Is your workplace a bully-free zone?
It’s no secret that, unfortunately, bullies are everywhere. We see and hear about kids being bullied at school and on the playground, and online cyber bullying is gaining momentum. However, when we look at the big picture, adults also fall victim to being bullied – especially at the workplace.
There’s a national prevalence of workplace bullying. According to a 2014 survey by the Workplace Bullying Institute (WBI), 27 percent of Americans have suffered abusive conduct at work; another 21 percent have witnessed it; 72 percent are aware that workplace bullying happens.
As defined by the WBI, workplace bullying is repeated, health-harming mistreatment of one or more persons (the targets) by one or more perpetrators*. It is abusive conduct that is:
- Threatening, humiliating or intimidating, or
- Work interference — sabotage — which prevents work from getting done, or
- Verbal abuse
Bullying isn’t always physical, either. According to the WBI, workplace bullying is driven by perpetrators’ need to control the targeted individuals, is a set of acts of commission (doing things to others) or omission (withholding resources from others) and more. Keep in mind, though, that just because some practices in the workplace don’t seem fair, it doesn’t mean you are being bullied. If you have a concern or believe you or someone you work with is being bullied, please make sure to take action to find out.
Sharon Williams, employee relations manager, said Employee Relations is always ready to meet with individuals who feel they have been the victim of bullying. Any of the ER specialists can help employees work through this difficult situation.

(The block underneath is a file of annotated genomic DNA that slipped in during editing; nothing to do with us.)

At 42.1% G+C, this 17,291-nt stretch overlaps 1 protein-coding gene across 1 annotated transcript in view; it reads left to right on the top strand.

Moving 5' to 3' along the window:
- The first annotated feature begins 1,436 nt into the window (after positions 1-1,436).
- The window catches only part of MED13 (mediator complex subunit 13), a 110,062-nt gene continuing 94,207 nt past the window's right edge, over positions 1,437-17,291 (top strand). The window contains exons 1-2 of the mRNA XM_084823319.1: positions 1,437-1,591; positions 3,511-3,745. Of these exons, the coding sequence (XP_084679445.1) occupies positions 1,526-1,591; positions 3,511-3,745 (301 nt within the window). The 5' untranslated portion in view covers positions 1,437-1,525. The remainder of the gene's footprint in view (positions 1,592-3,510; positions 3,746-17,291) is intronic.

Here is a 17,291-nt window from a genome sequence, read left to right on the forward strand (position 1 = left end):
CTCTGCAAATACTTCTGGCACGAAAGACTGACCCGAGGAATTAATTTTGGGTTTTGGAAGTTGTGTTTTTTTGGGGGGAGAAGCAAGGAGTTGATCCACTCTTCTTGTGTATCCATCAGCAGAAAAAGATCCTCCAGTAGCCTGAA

“Each person’s situation is different, and so we would work with the individual to help them,” Williams explained. “That might include providing them other resources, providing them options and alternatives or helping them decide what they want to do next.”
The Center for Healthy Living on Purdue University’s campus also offers support through the employee assistance program. Nancy Cook, BSW, MSW, LSW, is an employee assistance counselor at the Center. Cook advises those who feel they are being bullied to keep records of what occurred, who was involved, the date, time and place, and what actions you took.
Cook added that she recommends initially confronting the bullying and requesting the behavior stop. “If this is unsuccessful, go to your supervisor and report with information you have gathered.”
It’s important to remember that workplace bullying, just like other forms of bullying, isn’t to be taken lightly. Exposure to bullying can negatively impact a person’s health and well-being.
Purdue University strives to make its campus a friendly and productive workplace, and the Employee Relations team works on behalf of all employees to help ensure positive working relationships campus-wide.
“Workplace bullying is unacceptable at Purdue or anywhere,” Williams said. “The sooner Employee Relations knows about the problem, the sooner we can work to help the employee.”
If you feel you or someone you work with is the victim of workplace bullying, please contact your area’s Employee Relations representative. You can also schedule an appointment for employee assistance counseling by calling the Center at 49-40111 or through the Center for Healthy Living portal.
*This definition was used in the 2014 WBI U.S. Workplace Bullying Survey.